Agate Chrysocolla Hematite Moissanite Pearl Tanzanite Brilliance Fluorescence
Alexandrite Chrysoprase Iolite Moonstone Pyrite Tigerís Eye Carat Hardness Inc
Amber Citrine Ivory Mother Pearl Quartz Topaz Clarity Stability
Amethyst Coral Jade Mystic Topaz Rubies Tourmaline Color Inclusion
Ametrine Diamond Jasper Obsidian Sapphire Turquoise Cut Toughness
Aquamarine Emerald Kunzite Onyx Spinel Yellow Topaz Durability
Blue Topaz Feldspar Malachite Opal Star Sapphire Zircon Facet
Cats Eye Garnet Marcasite Peridot Sugilite  
 

Emeralds - The Different Sizes, Shapes, and Shades

Emeralds are one of the most popular and valued gemstones in the world. They have been around for thousands of years, were well known and written about as far back as 6,000 years ago. The Emerald is a very attractive stone that was extremely popular in Ancient times and during the Middle Ages and Renaissance period in Europe. It’s most known attribute is its deep and intense green hue, sometimes referred to as “green fire”.

Emeralds are made from the mineral beryl. Beryl is actually a common mineral that is found in many regions all around the world. Beryl includes trace elements of beryllium and is known for its many precious gemstones such as Heliodor, Morganite and Bixbite. Emeralds not only are composed of beryl, but also contain two trace elements, they are vanadium and chromium. Depending on the amount of these elements, the Emerald can appear light green to a very deep, dark green.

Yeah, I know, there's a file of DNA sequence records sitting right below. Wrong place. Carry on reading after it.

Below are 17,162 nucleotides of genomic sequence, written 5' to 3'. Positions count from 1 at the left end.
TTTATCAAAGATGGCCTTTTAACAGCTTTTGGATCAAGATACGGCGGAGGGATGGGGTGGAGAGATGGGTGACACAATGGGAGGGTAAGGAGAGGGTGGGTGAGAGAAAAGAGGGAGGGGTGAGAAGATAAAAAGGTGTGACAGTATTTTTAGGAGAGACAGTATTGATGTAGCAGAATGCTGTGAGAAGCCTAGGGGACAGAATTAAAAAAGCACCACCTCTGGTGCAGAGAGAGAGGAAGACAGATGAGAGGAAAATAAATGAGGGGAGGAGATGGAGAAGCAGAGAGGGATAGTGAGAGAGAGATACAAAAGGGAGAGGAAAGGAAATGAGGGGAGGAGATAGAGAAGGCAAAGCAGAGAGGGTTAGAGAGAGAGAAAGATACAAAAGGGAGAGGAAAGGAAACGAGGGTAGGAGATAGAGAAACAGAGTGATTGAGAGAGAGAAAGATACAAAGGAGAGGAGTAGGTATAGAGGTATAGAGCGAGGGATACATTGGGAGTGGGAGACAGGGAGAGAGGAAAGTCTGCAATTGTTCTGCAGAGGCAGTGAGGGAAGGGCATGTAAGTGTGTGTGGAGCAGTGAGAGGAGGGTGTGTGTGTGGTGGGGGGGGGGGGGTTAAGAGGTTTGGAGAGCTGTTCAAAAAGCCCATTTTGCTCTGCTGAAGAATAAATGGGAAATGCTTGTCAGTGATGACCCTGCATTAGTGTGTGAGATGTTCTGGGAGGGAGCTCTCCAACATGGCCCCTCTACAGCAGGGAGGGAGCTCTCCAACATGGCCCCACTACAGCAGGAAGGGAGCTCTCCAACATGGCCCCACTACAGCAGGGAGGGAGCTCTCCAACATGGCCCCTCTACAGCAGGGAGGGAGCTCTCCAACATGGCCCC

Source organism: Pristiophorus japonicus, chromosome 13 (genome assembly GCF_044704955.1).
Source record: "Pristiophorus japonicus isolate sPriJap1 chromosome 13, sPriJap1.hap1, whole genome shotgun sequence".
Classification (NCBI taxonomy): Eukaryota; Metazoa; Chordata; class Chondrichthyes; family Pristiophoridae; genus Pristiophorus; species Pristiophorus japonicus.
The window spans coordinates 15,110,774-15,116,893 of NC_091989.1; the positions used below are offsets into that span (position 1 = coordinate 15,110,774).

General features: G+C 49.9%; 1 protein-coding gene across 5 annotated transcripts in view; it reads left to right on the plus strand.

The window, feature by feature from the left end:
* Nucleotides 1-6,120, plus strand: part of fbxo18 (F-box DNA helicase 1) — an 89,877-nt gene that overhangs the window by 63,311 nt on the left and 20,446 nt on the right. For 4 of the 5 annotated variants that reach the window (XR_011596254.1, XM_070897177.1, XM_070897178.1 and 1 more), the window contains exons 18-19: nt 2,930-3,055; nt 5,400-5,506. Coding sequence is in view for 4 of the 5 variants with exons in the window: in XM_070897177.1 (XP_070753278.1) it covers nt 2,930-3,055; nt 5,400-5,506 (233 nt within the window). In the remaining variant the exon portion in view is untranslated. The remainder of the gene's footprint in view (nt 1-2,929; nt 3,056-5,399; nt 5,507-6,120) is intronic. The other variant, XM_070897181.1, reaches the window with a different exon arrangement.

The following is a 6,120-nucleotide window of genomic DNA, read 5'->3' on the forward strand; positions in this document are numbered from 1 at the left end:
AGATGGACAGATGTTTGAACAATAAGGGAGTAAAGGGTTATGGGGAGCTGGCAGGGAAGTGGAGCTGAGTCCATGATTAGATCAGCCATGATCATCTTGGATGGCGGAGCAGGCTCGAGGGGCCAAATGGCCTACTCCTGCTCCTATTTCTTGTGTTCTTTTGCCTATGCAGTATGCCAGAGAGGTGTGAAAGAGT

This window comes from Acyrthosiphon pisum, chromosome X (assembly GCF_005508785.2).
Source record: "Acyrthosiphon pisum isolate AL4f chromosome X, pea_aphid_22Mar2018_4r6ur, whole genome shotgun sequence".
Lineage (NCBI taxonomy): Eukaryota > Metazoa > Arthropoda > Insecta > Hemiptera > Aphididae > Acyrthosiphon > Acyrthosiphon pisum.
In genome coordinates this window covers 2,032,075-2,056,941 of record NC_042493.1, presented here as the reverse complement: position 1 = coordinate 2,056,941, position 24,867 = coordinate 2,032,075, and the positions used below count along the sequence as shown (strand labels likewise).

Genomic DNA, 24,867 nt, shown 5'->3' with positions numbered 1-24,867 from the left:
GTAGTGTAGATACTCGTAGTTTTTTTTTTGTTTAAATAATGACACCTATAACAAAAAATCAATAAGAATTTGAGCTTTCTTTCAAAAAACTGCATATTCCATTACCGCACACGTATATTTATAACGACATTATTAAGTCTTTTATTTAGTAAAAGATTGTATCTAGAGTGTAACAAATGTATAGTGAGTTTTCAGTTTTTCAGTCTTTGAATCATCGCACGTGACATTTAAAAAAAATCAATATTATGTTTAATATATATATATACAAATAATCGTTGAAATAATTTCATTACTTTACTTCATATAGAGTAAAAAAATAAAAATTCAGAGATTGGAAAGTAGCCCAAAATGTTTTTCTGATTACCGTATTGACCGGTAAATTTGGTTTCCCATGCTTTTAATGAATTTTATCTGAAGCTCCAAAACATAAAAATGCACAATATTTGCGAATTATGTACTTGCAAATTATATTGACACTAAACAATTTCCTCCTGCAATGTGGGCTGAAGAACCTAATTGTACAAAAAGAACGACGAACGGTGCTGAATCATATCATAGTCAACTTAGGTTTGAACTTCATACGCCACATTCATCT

Most Emeralds that are used for ornamental jewelry are rather small in size and usually weight less than a carat. The reason for their size is due to the fact that many larger Emerald stones contain inclusions that are noticeable to the naked eye. They are called jardins or gardens.

Emeralds for commercial use are usually treated with oil and the most valuable Emeralds are usually translucent to transparent. . However, most Emeralds are opaque or translucent. Emeralds have their own cut and can be cleaved according to their crystal structure. While they can be made into many shapes, one of the cuts that are popular is the Emerald cut.

Emeralds - Where its Found and Formed

The Emerald is one of the most well known and most attractive gemstone available. It is actually a form of beryl, which is a common mineral. Beryl includes trace elements of beryllium, a rare element. Beryl is the mineral that is associated with many gemstones. For instance, beryl that is yellow or orange is usually called Heliodor, pink or salmon colored beryl is called Morganite and the rarest type of beryl, bixbite is a deep, intense red. Emerald usually comes in a deep, intense green. However, it is sometimes found as a light green or even to have a tinge of yellow in the stone.

What gives Emeralds there color are two trace elements, one is chromium and the other is vanadium. While both elements are usually present, at certain times vanadium might be absent. When vanadium is absent, the stone is still a deep green.

Emeralds are often formed in mica schist’s which are hydrothermal in origin. They are usually associated with rocks that are formed in association with granite or pegmatite’s. Most Emeralds are found in mines which are hydrothermal (hot water or steam). The most famous of the Emerald mines are deposits in South America. Minerals that are sometimes found near Emeralds are pyrite, calcite and quartz. Emeralds are also found in eluvia and alluvial deposits as well due to their hardness and gravity characteristics. While Emeralds have been found in many regions of the world, the finest quality Emeralds are found today in the Muzo and Chivor mines of Columbia.

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